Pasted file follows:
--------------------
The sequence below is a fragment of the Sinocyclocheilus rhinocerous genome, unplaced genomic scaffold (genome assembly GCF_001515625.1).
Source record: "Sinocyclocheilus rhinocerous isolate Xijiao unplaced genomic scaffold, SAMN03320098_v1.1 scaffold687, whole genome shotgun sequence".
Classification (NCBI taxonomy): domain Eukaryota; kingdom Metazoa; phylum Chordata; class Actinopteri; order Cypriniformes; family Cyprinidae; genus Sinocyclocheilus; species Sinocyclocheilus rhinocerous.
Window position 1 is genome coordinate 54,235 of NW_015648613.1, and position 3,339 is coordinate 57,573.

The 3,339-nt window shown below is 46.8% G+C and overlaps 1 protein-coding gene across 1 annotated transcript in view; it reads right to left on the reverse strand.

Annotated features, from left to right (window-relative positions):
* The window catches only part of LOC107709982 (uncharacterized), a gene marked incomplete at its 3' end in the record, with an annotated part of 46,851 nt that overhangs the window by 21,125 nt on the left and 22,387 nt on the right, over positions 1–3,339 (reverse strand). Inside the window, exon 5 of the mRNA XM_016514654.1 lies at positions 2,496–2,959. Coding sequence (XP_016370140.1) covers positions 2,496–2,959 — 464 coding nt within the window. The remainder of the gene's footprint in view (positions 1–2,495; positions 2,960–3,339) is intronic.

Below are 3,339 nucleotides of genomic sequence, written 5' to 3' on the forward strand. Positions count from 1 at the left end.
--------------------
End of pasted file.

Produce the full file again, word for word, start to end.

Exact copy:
The sequence below is a fragment of the Sinocyclocheilus rhinocerous genome, unplaced genomic scaffold (genome assembly GCF_001515625.1).
Source record: "Sinocyclocheilus rhinocerous isolate Xijiao unplaced genomic scaffold, SAMN03320098_v1.1 scaffold687, whole genome shotgun sequence".
Classification (NCBI taxonomy): domain Eukaryota; kingdom Metazoa; phylum Chordata; class Actinopteri; order Cypriniformes; family Cyprinidae; genus Sinocyclocheilus; species Sinocyclocheilus rhinocerous.
Window position 1 is genome coordinate 54,235 of NW_015648613.1, and position 3,339 is coordinate 57,573.

The 3,339-nt window shown below is 46.8% G+C and overlaps 1 protein-coding gene across 1 annotated transcript in view; it reads right to left on the reverse strand.

Annotated features, from left to right (window-relative positions):
* The window catches only part of LOC107709982 (uncharacterized), a gene marked incomplete at its 3' end in the record, with an annotated part of 46,851 nt that overhangs the window by 21,125 nt on the left and 22,387 nt on the right, over positions 1–3,339 (reverse strand). Inside the window, exon 5 of the mRNA XM_016514654.1 lies at positions 2,496–2,959. Coding sequence (XP_016370140.1) covers positions 2,496–2,959 — 464 coding nt within the window. The remainder of the gene's footprint in view (positions 1–2,495; positions 2,960–3,339) is intronic.

Below are 3,339 nucleotides of genomic sequence, written 5' to 3' on the forward strand. Positions count from 1 at the left end.